BreakIn Program

Alwyn wants everyone to do this program for at least two weeks before advancing to the regular routines. Yes, that includes you, even if you're so buff you just won your neighborhood's Mr. Cul-de-Sac trophy for the third year in a row.

He says that for two reasons: First, the programs in the following chapters are complex, and you need some amount of muscular endurance to perform them effectively. Second, many lifters today have never actually gone through a basic, balanced, total-body program. Alwyn and I and every other trainer in America can tell you stories about guys who walk into the gym for the first time with programs they ripped out of Muscle & Fitness and start off doing fifteen sets of biceps curls and another fifteen sets of triceps extensions.

Hell, look at me: I lifted for a quarter-century before I did my first set of dead-lifts and second set of squats. (As I said in Chapter 8, the first set of squats didn't go very well.)

So, no matter your muscle mass, regardless of your reputation, do this Break-In program for four weeks if you're a beginner, and at least two weeks if you're advanced.

Some definitions:

Beginner

I don't necessarily mean a beginner beginner—as in, you're really trying to lift for the first time. If you've never lifted for more than a few months without stopping and you haven't been on any program for more than a month, consider yourself a beginner.

Do each of the two workouts once a week, with as much time in between as your schedule allows. (Monday and Thursday is perfect, but if you have to do it more erratically, no sweat. Just make sure there's at least one day between workouts.)

Intermediate

We define an intermediate as a guy who has, at some point, lifted for at least a year without taking a substantial break (longer than two or three weeks). Be smart about this: You know if you've lifted long enough to get the hang of it. You should be able to say you've tried a variety of exercises and have seen measurable progress, both in terms of strength and exercise performance and in what you see in the mirror. Physical changes—bigger muscles, smaller waist—are a pretty good indicator that your body has made some physiological adaptations, and you're thus a true intermediate.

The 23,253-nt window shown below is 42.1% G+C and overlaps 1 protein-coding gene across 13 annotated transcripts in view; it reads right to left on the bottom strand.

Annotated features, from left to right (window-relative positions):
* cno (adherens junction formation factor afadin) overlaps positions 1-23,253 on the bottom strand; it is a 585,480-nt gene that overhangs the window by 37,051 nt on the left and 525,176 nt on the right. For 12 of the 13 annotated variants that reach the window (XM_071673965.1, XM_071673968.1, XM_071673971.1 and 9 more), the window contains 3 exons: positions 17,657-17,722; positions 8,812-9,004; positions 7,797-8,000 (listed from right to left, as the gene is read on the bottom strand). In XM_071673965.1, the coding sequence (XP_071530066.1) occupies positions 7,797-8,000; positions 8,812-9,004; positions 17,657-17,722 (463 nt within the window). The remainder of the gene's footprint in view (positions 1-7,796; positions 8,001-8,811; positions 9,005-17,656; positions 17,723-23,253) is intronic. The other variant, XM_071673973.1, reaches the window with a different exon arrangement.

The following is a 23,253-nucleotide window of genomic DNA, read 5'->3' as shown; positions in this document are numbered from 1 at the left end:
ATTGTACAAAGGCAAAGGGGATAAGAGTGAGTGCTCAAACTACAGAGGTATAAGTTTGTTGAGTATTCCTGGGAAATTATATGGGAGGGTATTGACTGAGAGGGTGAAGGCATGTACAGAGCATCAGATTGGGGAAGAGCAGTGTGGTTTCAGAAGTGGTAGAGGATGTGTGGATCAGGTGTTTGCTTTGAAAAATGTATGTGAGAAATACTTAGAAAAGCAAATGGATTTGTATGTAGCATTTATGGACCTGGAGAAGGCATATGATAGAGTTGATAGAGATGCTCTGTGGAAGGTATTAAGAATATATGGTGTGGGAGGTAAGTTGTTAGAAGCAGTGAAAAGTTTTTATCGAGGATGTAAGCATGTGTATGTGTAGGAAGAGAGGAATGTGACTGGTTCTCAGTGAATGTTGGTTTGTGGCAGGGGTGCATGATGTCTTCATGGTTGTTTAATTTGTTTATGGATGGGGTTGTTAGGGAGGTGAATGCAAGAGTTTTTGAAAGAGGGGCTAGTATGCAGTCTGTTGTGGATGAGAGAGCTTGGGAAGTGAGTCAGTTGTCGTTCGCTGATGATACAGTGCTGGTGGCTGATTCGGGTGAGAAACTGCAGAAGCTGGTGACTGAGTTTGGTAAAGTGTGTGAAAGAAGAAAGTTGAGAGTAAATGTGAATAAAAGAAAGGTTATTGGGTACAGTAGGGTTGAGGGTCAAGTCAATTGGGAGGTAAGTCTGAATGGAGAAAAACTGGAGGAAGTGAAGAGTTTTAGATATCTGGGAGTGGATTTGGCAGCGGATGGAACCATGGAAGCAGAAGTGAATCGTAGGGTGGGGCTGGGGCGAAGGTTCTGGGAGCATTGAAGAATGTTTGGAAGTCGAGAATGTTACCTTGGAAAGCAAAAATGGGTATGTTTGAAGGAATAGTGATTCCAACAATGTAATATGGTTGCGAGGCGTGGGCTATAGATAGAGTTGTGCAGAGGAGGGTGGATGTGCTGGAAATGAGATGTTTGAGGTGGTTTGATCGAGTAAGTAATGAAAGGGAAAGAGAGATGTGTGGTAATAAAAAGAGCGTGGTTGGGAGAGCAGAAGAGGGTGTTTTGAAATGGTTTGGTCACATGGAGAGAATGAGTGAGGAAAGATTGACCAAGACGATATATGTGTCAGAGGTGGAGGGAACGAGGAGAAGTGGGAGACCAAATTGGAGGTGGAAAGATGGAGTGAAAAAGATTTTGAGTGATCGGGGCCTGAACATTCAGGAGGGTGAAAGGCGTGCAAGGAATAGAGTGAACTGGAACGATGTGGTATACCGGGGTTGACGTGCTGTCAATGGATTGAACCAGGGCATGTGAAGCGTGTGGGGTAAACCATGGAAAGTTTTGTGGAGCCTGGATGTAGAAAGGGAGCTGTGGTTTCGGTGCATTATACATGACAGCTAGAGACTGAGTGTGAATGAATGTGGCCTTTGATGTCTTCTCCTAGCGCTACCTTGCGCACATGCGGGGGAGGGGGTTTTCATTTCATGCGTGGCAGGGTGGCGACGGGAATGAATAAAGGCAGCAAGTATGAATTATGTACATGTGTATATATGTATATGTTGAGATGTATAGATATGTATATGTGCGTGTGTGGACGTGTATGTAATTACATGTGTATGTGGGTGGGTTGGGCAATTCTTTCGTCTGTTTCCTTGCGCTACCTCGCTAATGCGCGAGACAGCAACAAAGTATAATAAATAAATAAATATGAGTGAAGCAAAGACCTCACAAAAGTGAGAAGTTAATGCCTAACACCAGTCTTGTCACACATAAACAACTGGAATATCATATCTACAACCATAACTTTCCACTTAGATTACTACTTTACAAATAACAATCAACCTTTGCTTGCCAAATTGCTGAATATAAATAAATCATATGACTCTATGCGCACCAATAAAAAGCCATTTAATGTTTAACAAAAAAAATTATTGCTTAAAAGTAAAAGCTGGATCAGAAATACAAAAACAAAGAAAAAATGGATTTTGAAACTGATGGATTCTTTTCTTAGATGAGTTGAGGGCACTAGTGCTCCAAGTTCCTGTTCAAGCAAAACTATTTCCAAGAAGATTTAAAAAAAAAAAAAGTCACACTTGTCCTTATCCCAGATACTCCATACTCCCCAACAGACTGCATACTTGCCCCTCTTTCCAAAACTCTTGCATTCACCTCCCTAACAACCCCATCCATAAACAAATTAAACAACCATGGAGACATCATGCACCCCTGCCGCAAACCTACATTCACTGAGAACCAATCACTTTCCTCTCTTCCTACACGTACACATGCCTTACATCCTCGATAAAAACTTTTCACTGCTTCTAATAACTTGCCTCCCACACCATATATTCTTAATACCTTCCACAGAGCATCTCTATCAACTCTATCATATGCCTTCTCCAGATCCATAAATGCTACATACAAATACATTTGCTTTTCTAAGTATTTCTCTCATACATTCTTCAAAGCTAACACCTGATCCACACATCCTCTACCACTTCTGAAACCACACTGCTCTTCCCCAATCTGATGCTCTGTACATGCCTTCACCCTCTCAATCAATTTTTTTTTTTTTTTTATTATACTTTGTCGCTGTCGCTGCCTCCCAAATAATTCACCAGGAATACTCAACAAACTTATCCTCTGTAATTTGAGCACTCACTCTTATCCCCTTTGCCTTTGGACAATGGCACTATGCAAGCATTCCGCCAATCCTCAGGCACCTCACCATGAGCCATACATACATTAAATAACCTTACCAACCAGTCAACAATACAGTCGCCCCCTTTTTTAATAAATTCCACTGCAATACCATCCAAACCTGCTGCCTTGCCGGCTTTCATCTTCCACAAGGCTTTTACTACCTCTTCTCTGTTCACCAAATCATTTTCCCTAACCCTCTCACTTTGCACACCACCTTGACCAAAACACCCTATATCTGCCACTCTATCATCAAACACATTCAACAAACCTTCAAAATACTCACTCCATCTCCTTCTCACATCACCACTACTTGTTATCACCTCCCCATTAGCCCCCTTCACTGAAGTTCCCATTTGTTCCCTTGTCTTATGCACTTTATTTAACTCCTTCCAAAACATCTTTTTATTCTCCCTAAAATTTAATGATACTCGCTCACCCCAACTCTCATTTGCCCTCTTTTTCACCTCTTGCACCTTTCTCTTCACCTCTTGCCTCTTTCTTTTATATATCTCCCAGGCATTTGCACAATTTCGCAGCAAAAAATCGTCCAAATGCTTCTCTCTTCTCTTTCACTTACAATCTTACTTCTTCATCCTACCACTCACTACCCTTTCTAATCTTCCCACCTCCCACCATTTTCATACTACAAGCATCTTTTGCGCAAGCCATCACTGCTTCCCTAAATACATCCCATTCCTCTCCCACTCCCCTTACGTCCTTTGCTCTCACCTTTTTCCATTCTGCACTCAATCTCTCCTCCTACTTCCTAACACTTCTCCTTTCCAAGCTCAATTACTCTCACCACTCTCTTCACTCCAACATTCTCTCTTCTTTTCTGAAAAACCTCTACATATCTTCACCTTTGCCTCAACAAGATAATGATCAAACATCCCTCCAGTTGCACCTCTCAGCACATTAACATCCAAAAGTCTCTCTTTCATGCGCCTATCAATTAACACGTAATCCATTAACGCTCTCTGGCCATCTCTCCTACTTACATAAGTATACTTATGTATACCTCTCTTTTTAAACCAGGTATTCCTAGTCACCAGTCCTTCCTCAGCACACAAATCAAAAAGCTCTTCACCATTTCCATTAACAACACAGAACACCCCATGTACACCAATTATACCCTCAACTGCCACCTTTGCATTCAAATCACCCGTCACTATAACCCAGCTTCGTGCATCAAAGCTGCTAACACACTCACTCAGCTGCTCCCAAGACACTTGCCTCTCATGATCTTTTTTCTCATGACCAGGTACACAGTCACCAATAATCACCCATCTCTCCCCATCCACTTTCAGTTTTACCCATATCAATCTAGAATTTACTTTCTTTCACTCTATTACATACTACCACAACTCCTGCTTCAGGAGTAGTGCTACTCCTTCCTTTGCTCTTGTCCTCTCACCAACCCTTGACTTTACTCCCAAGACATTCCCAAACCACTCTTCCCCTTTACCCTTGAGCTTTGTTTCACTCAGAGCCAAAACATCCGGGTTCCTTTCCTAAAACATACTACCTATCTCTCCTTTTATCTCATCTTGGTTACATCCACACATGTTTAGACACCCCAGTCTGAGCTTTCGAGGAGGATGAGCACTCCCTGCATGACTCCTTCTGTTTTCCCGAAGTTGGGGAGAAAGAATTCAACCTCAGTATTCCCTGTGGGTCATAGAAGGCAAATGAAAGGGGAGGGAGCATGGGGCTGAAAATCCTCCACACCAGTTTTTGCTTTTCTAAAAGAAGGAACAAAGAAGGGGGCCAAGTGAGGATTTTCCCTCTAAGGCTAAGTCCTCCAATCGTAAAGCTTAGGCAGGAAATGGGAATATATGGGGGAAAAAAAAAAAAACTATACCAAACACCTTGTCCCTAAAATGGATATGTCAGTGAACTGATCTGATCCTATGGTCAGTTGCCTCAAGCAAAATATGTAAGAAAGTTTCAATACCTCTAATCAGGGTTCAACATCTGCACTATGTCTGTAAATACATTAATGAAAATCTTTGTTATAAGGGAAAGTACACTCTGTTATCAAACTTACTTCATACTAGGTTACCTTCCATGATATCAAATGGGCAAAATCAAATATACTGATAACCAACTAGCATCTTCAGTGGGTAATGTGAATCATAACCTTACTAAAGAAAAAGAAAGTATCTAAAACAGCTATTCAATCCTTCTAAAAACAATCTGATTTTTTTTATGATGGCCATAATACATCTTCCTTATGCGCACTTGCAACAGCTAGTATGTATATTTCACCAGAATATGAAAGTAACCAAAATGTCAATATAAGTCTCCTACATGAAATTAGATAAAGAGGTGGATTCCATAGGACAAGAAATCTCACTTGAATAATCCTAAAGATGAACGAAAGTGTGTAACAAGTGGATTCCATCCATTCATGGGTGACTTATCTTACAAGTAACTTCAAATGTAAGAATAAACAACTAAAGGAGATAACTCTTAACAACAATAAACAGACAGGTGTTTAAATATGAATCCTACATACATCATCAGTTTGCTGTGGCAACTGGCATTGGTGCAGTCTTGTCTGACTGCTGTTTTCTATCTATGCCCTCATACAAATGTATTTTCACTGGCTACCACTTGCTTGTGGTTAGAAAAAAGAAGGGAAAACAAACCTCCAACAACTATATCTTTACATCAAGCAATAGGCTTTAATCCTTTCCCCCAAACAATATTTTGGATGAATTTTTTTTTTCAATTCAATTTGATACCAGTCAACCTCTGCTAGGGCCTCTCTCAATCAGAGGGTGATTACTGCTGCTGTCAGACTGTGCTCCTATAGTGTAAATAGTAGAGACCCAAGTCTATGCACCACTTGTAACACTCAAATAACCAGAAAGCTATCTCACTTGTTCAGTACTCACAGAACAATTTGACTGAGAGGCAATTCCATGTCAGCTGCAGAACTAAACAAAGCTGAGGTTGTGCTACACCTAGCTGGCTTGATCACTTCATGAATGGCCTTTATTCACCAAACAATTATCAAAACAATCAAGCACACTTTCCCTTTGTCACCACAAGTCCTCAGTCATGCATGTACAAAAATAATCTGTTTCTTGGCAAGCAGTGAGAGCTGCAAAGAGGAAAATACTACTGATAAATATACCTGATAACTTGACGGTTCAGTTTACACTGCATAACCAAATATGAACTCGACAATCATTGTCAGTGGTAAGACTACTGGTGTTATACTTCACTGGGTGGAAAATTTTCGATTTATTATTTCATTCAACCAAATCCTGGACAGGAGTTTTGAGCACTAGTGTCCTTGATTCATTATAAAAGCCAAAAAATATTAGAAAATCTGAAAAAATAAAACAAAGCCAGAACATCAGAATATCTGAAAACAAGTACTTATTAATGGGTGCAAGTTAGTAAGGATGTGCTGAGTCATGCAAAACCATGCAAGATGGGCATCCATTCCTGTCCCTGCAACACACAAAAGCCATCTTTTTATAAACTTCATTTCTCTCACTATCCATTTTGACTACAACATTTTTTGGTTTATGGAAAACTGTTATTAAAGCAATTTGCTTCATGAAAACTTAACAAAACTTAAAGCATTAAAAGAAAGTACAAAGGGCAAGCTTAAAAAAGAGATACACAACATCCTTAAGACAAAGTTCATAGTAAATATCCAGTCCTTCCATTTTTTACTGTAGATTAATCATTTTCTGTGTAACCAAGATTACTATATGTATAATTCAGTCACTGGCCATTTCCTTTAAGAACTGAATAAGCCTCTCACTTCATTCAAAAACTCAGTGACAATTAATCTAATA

Do each workout four or five times, alternating between the A and B programs, with at least one day of rest in between each. Ideally, you'll do three workouts a week (Monday, Wednesday, Friday, for example) for three weeks. That's nine total workouts, so to make sure you do both workouts an equal number of times, you'd do the tenth and final Break-In workout on Monday of the fourth week. Then you'd take the rest of the fourth week off before diving into one of the other programs.

Alternately, you could do the workouts four times each, ending the program on Monday of the third week.

Advanced

We all think we're advanced, but few of us really are. An advanced lifter should be able to say he's lifted for years without a serious break and that those years were both consecutive and adjacent to the current one.

A test of whether you're truly advanced: If you make all the adjustments you're going to make to a new workout program within two weeks, you're advanced.

Do each workout twice a week for two weeks (two days on, one off, two on, two off) before jumping into the Strength or Hypertrophy programs.

Break-In Workout A

Exercise

Sets

Reps

Tempo

Rest

Squat (p. 96)

2

15

Normal

60

Superset with full rest

Static lunge (p. 123)

2

15*

Normal

60

Two-point dumbbell row with elbow out (p. 158)

2

15*

Normal

60

Superset with full rest

Push-up (p. 135)

2

15

Normal

60

Swiss-ball crunch (p. 169)

2

20

Normal

60

*each leg or arm

Break-In Workout B

Exercise

Sets

Reps

Tempo

Rest

Deadlift (p. 106)

2

15

Normal

60

Superset with full rest

Step-up (p. 126)

2

15*

Normal

60

Dumbbell one-arm shoulder press (p. 143)

2

15*

Normal

60

Superset with full rest

Close-grip lat pulldown (p. 152)

2

15

Normal

60

Reverse crunch (p. 172)

2

20

Normal

60

*each leg or arm

Spartans Routine

Spartans Routine

Fitness is the biggest issue of todays society because technology has improvised our lives so much that people do not move a lot and this lazy working routine and tiring mind works make people unfit physically.

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